In the book “The World According to Mr. Rogers,” children’s television star Fred Rogers passed along the following story about the value of making mistakes.

An apprentice carpenter applied for a position with a veteran master carpenter.  During the interview process he became very aware of the young worker’s pride.  He did this perfectly, and that perfectly.  Finally the master carpenter asked the apprentice if he had ever made a mistake, to which the young man proudly said no.  He thought the job was his.

However, to his surprise, the master carpenter said he would not be hiring the skillful apprentice.  The reason:  “When you do make a mistake, you won’t know how to fix it.”

His reasoning was shockingly practical.  You learn from making real-life mistakes to show people you can handle them.

I completely agree with that hiring decision.  It’s okay to make mistakes.  But you have to learn from them.  If you just keep making the same mistakes, one of two things is happening:  You are not paying attention or you just don’t care.

So often, the person who never makes a mistake takes orders from the person who does.  The risk-takers tend to become the entrepreneurs and managers.  And some of the mistakes they have made are costly and embarrassing.  But the lessons they learned taught them how to “fix it,” as Mr. Rogers would say.

Thomas Watson Sr., the founder of IBM, said of mistakes:  “Double your rate of failure … failure is a teacher – a harsh one, perhaps, but the best … That’s what I have to do when an idea backfires or a sales program fails.  You’ve got to put failure to work for you … you can be discouraged by failure or you can learn from it.  So go ahead and make mistakes.  Make all you can.  Because that’s where you will find success.  On the far side of failure.”

The person who makes a mistake and then makes an excuse for it is making two mistakes.  People respect those who take responsibility for their own errors.  Regardless, you will be better off admitting them than spending considerably more energy trying to avoid the subject.  If you seize the opportunity to learn what went wrong, you’ll be a lot less likely to make the same mistake again.

In the words of our favorite baseball philosopher, Yogi Berra, “Don’t make the wrong mistakes.”

Embrace mistakes as opportunities to grow.  In today’s business climate, people are making split-second decisions.  That presents the likelihood for mistakes.  But keep in mind that if you’re not making mistakes, you’re not taking any risks.  And that could mean you’re not making progress.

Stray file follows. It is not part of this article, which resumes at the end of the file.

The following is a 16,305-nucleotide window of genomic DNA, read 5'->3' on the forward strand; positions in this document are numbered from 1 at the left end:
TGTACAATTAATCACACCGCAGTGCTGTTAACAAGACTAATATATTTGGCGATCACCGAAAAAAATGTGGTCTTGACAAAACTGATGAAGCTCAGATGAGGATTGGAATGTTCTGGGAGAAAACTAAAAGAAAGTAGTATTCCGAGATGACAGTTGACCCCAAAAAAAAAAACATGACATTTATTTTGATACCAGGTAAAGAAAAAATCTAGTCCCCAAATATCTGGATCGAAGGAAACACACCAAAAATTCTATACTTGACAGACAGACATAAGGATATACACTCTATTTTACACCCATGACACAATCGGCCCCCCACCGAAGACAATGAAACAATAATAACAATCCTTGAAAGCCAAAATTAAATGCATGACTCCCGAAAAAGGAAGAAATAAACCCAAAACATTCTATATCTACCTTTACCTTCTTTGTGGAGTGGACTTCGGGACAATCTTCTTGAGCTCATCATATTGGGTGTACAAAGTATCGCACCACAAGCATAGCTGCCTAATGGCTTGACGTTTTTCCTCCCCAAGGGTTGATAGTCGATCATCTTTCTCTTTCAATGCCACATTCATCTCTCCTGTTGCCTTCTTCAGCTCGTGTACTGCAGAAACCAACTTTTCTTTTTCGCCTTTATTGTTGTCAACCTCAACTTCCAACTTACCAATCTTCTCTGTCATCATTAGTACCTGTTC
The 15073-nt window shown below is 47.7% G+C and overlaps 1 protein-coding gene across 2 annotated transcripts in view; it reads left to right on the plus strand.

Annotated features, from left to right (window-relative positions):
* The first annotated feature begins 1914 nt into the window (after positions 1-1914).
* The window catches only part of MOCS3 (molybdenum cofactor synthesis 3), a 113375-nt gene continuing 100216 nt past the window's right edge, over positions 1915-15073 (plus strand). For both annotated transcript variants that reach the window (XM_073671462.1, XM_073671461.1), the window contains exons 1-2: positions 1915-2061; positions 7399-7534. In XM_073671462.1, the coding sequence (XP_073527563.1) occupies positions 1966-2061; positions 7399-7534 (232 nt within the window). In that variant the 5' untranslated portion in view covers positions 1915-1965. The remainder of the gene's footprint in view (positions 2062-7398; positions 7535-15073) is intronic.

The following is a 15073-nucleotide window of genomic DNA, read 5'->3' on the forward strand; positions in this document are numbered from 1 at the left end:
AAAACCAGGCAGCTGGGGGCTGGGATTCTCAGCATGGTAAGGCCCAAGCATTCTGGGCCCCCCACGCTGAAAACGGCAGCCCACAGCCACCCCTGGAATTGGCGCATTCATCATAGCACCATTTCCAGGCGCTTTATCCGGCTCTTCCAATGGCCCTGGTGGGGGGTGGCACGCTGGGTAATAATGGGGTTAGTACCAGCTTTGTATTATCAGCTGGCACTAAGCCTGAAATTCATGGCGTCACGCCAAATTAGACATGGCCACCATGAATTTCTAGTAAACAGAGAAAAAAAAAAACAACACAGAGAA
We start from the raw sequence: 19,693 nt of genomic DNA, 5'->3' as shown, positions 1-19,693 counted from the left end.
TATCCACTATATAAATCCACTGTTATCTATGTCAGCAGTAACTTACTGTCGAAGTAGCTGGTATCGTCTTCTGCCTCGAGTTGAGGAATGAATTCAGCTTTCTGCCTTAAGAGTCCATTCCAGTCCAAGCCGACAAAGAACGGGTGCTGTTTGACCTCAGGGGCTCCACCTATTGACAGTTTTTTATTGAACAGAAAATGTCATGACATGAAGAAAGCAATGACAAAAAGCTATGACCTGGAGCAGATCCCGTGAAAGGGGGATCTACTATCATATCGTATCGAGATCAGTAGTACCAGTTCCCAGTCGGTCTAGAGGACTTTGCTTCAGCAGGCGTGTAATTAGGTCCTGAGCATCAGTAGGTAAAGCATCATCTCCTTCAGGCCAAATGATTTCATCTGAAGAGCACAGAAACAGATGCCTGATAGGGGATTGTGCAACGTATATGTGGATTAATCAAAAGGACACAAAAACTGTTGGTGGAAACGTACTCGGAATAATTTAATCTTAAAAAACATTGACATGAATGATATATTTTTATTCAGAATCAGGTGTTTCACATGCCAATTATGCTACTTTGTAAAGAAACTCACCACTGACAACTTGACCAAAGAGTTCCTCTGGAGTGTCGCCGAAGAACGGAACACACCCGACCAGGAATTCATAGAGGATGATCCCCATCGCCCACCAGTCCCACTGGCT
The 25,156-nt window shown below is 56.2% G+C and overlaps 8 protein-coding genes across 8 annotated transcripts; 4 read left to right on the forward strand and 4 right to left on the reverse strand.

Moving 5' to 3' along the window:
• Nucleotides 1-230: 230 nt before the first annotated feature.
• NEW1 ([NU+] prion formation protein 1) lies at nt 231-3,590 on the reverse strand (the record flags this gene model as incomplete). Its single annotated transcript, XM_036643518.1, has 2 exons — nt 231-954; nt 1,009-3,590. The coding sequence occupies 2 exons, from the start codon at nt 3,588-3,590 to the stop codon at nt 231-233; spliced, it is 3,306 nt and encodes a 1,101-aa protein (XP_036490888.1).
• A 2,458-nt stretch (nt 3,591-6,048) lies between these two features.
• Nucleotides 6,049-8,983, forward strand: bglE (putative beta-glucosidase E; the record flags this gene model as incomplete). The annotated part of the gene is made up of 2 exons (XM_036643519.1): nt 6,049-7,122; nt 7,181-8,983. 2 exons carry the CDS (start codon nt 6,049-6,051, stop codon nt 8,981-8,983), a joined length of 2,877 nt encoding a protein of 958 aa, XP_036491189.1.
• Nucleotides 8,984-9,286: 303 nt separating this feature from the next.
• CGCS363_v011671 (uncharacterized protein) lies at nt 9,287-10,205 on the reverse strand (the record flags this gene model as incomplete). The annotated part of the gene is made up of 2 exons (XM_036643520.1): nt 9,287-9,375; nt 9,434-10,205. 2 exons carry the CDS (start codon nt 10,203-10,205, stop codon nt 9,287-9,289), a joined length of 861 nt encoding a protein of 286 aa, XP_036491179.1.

“Mistakes are the downside of risk-taking.  And it seems as if we’ve become very unwilling to tolerate mistakes.  We’re willing to risk failure in our games, in extreme sports, in our competition on TV reality shows,” said my friend William R. Brody, former president of Johns Hopkins University.  “But not in our business.  Not in our research and development – not in our careers or in our medicines or homes, our schools or our personal lives.  As a nation, we’ve become downright pantophobic.  We are like the proverbial deer caught in the headlights, afraid to do anything.  Being risk-averse is hurting our global competitiveness and stagnating our incomes.”

Managers have a specific role in dealing with staff mistakes.  You want your staff to make as few mistakes as possible.  But workers do need to know when they make mistakes so that they can learn and grow in the workplace.

As a manager, you need to think about the problem and assess how important the mistake is.  If the mistake was made out of lack of awareness, let the person know what has happened, and explore whether he or she knows how to prevent it in the future.  If the mistake was made out of carelessness, then talk to your employee.  Find out if something is distracting him or her.  If the worker is feeling overworked, see if you can provide some help.

Remember, when an employee fails, you share the blame, just as you share the credit for your workers’ successes.  Make sure that you don’t abdicate your responsibility.  Verify that you have communicated clearly so that employees know what you expect.  And most importantly, be available to help.  Because if you fail your employees, you are making the worst mistake.


Mackay’s Moral:  If you don’t learn from your mistakes, there’s no sense making them

About the author Harvey Mackay

Seven-time, New York Times best-selling author of "Swim With The Sharks Without Being Eaten Alive," with two books among the top 15 inspirational business books of all time, according to the New York Times. He is one of America’s most popular and entertaining business speakers, and currently serves as Chairman at the MackayMitchell Envelope Company, one of the nation’s major envelope manufacturers, producing 25 million envelopes a day.

{"email":"Email address invalid","url":"Website address invalid","required":"Required field missing"}